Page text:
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The infant mortality rate in the US hasn't dropped significantly since 2012

Christopher Furlong/Getty Images

The US’s high infant mortality hasn’t really dropped since 2012, according to the Centers for Disease Control and Prevention. In 2013, 5.96 infants died during their first year life out of every 1,000 live births; the year before, 5.98 babies died per 1,000 children.

The infant mortality rate is an important measure of public health in a country. The US’s infant mortality rate is the highest of the world’s top 27 wealthiest nations, despite the fact that the US spends more on health care than any other country. A baby born in America is nearly three times as likely to die during the first year than a baby born in Finland or Japan. Infants born in Cuba are likelier to live through their first year than those born in the US.

The US’s infant mortality rate is the highest of the world’s top 27 wealthiest nations

Today’s rate is 13 percent lower than in 2005, when 6.86 babies per 1,000 live births died in the first year. More than a third of infant deaths in 2013 were related to preterm births — babies born early. The CDC statistics show that babies born at 37 to 38 weeks of gestation were 63 percent more likely to die in their first year of life than babies born at full term (39 to 40 weeks).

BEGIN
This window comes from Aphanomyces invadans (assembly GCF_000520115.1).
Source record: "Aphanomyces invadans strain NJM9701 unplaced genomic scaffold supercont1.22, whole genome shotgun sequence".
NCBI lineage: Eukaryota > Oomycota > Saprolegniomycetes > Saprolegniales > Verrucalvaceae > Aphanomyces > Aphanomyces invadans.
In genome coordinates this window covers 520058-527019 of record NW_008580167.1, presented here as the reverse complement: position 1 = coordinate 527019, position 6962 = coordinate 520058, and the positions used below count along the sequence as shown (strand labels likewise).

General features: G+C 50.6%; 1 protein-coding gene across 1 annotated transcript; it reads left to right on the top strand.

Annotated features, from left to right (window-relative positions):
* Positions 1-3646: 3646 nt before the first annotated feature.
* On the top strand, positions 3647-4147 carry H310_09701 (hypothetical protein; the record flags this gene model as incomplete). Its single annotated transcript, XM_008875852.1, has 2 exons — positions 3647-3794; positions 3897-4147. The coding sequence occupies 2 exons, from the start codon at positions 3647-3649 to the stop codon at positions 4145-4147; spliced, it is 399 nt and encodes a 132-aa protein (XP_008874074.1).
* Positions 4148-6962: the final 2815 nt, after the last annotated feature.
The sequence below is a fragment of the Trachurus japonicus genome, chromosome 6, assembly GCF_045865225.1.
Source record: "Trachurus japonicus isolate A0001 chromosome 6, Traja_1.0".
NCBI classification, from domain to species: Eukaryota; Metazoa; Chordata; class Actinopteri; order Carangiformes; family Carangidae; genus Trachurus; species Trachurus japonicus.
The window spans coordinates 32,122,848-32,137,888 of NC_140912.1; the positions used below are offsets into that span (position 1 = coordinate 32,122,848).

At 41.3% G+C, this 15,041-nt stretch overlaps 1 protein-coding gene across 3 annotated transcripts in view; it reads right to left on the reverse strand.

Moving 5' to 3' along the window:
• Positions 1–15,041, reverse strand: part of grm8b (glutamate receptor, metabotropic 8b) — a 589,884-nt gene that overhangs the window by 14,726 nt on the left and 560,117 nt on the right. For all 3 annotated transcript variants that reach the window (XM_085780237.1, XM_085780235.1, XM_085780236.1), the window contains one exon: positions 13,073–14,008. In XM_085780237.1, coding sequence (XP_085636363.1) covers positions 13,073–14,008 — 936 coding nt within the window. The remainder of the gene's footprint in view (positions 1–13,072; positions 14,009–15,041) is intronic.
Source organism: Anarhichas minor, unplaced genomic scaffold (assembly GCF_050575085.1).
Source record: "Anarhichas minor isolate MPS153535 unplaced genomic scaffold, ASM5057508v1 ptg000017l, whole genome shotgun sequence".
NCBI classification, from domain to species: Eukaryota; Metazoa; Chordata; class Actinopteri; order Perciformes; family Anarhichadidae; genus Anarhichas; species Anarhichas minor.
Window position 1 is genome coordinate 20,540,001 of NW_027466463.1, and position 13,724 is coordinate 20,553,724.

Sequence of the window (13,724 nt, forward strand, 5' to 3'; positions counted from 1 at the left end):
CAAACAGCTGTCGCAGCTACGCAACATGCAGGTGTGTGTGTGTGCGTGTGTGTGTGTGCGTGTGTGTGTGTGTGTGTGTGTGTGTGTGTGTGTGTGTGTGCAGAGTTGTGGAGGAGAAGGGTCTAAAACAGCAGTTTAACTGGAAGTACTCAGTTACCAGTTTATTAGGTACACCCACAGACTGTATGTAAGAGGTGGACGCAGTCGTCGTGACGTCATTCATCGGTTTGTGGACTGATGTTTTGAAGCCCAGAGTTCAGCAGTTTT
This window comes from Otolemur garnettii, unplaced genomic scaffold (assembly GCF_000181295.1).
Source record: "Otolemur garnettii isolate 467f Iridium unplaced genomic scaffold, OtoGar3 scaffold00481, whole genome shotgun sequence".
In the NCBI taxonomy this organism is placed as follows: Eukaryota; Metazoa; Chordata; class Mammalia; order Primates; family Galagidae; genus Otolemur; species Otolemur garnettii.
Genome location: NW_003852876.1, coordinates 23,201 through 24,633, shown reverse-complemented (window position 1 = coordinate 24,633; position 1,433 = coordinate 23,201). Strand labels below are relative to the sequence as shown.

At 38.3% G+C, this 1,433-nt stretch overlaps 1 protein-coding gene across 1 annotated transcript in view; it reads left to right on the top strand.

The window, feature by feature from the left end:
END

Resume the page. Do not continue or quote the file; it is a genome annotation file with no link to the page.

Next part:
The leading cause of infant death in the US is from congenital birth defects, followed by disorders stemming from low birthweight and short gestation. Researchers writing for the National Bureau of Economic Research think the problem has to do with the immense gap between the upper and lower classes in the United States. Infants born to white, wealthy, college-educated mothers are much more likely to survive their first year of life. That means the high infant mortality rate is almost solely driven by babies born to less advantaged mothers.